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How many bird species? BSC? PSC?

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"A disagreement over what constitutes a bird species has ruffled the American ornithology community, and a University of Nebraska-Lincoln professor is in the middle of the scrum."

"At issue is the notion espoused by UNL’s Robert Zink and others that there are almost twice as many bird species across the globe as widely believed because so many birds have been wrongly classified as belonging to the same species."

"Some bird experts object to Zink’s notion that the globe actually contains about 18,000 species instead of the widely accepted 10,000."

"Kevin Winker, a University of Alaska-Fairbanks professor who has written about the issue, said in an email that Zink and his allies at the American Museum of Natural History in New York “have been beating the drum for a change in the definition of species” for 20 to 30 years."

“In all that time, they have not swayed mainstream ornithology,” Winker said."

“That’s his perception,” Zink said. “There’s been a lot of people who have changed their minds about species.”

"John McCormack, curator of the Moore Laboratory of Zoology at Occidental College in California, said he generally believes that bird species have been undercounted."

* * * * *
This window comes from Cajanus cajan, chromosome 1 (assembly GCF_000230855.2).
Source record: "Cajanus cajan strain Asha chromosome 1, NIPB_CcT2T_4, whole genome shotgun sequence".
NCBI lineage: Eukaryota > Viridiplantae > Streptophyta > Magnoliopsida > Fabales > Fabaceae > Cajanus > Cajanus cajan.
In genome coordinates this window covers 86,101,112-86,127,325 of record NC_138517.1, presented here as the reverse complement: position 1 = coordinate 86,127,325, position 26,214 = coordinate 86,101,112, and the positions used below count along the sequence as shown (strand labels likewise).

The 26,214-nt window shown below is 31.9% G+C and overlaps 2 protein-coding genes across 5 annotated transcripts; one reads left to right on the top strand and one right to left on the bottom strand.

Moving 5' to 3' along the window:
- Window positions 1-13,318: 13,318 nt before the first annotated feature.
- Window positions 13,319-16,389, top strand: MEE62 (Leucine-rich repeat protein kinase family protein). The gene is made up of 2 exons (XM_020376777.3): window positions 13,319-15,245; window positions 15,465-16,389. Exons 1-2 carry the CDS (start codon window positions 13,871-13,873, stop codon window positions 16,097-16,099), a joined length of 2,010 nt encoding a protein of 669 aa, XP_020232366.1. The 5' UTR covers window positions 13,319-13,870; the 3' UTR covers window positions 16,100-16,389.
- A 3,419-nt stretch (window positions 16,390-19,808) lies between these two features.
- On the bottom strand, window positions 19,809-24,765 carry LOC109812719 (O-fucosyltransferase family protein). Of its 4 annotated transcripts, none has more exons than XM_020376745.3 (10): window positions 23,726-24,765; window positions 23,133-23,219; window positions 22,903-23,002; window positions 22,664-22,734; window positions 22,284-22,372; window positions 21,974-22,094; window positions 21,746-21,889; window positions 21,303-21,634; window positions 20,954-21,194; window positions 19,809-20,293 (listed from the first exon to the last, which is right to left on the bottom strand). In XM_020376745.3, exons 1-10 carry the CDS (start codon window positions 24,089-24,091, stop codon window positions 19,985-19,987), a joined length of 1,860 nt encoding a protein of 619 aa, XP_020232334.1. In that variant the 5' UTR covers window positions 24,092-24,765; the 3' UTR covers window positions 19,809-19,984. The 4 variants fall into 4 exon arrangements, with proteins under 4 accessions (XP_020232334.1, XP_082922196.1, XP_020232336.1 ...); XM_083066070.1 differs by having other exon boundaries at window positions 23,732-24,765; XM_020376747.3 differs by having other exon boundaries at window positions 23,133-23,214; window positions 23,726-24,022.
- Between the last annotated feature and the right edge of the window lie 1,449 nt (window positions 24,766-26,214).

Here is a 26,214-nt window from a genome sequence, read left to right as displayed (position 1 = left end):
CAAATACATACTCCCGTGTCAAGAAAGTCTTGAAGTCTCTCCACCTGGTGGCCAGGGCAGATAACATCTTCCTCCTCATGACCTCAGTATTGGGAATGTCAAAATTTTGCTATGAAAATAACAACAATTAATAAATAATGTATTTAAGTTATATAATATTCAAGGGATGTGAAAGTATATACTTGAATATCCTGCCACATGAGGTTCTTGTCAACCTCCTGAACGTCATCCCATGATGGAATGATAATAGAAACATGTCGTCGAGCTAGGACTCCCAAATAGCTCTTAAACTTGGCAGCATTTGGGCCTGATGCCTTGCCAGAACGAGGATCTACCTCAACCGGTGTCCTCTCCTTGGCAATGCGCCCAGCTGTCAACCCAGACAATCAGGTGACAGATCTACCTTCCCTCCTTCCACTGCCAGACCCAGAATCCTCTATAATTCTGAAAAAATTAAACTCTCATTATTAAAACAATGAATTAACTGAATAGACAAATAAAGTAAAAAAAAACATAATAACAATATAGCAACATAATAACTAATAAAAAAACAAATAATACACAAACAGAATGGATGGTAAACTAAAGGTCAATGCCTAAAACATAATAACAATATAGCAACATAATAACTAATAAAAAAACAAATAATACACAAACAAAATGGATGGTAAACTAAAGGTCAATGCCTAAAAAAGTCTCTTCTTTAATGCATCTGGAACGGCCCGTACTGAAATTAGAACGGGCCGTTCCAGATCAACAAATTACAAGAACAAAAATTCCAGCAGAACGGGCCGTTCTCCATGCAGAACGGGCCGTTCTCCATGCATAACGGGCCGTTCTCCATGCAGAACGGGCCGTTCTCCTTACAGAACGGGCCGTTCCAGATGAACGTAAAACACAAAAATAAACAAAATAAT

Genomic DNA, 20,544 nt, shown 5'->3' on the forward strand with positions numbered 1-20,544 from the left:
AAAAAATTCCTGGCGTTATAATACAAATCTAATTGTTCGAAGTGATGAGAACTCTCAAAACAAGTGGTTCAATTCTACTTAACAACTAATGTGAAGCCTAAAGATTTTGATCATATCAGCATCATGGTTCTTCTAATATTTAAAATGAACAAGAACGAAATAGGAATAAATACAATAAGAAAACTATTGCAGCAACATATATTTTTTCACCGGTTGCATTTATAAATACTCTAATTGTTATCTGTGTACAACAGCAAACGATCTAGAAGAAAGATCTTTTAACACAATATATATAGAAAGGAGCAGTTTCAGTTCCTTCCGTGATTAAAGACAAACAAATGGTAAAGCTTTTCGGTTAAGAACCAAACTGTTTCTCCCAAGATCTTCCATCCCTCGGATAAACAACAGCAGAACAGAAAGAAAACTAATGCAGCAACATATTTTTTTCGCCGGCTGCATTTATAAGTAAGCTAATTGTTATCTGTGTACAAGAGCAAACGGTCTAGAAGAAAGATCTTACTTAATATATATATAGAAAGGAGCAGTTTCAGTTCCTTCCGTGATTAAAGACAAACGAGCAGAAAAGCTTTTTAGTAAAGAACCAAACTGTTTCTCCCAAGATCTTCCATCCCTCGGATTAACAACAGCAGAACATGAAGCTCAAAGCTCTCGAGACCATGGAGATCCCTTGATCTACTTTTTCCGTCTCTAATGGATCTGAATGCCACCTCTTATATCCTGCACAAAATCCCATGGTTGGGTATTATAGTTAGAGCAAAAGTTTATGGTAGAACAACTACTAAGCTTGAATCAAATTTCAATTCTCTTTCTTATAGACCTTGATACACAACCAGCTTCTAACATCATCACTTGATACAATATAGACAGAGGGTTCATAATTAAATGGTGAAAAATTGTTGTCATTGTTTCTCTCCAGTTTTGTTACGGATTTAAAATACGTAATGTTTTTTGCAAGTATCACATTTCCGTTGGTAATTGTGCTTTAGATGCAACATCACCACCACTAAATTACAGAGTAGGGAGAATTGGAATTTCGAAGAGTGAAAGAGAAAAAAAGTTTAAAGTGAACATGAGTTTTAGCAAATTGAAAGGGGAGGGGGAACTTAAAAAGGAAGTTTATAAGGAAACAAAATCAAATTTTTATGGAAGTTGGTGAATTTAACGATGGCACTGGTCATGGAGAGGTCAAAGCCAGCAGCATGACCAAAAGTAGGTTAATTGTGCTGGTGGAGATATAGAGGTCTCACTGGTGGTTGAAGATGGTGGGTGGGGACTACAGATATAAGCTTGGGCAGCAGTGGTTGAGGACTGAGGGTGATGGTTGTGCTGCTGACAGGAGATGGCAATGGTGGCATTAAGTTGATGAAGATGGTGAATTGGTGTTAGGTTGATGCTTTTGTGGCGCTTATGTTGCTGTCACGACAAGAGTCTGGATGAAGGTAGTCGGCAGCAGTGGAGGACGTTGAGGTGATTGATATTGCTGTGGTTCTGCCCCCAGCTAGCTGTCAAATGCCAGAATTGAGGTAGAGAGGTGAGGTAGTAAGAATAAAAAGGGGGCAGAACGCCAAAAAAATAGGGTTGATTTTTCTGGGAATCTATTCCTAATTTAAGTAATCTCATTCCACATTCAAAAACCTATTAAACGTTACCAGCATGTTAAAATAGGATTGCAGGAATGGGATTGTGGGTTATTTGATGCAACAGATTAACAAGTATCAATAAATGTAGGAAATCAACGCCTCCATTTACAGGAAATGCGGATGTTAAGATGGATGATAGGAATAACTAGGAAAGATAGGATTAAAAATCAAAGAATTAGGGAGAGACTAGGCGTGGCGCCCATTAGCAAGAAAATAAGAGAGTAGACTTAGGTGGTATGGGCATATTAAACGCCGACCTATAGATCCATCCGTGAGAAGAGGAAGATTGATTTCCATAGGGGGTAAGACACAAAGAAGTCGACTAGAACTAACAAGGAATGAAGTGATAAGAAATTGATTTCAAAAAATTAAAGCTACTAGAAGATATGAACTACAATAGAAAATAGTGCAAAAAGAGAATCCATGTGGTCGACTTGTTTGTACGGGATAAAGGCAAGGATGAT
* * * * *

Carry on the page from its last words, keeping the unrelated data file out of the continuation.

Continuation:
Zink’s concept — the phylogenetic species concept — looks for distinguishable differences among groups, either genetic or in appearance, internal or external, in determining whether birds are of different species."

“The prevailing species concept right now is the BSC (biological species concept). ... The PSC folks are the insurgents,” McCormack said in an email."

"Zink said guesswork goes into whether birds in different regions would interbreed if given the chance. But genetic testing proves that some are distinct and haven’t interbred, and they should be considered separate species, he said."

"Cracraft said some argue that it would take a lot of effort to reclassify thousands of kinds of birds. But identifying them properly, he said, is important.

“And we still have a long way to go.”



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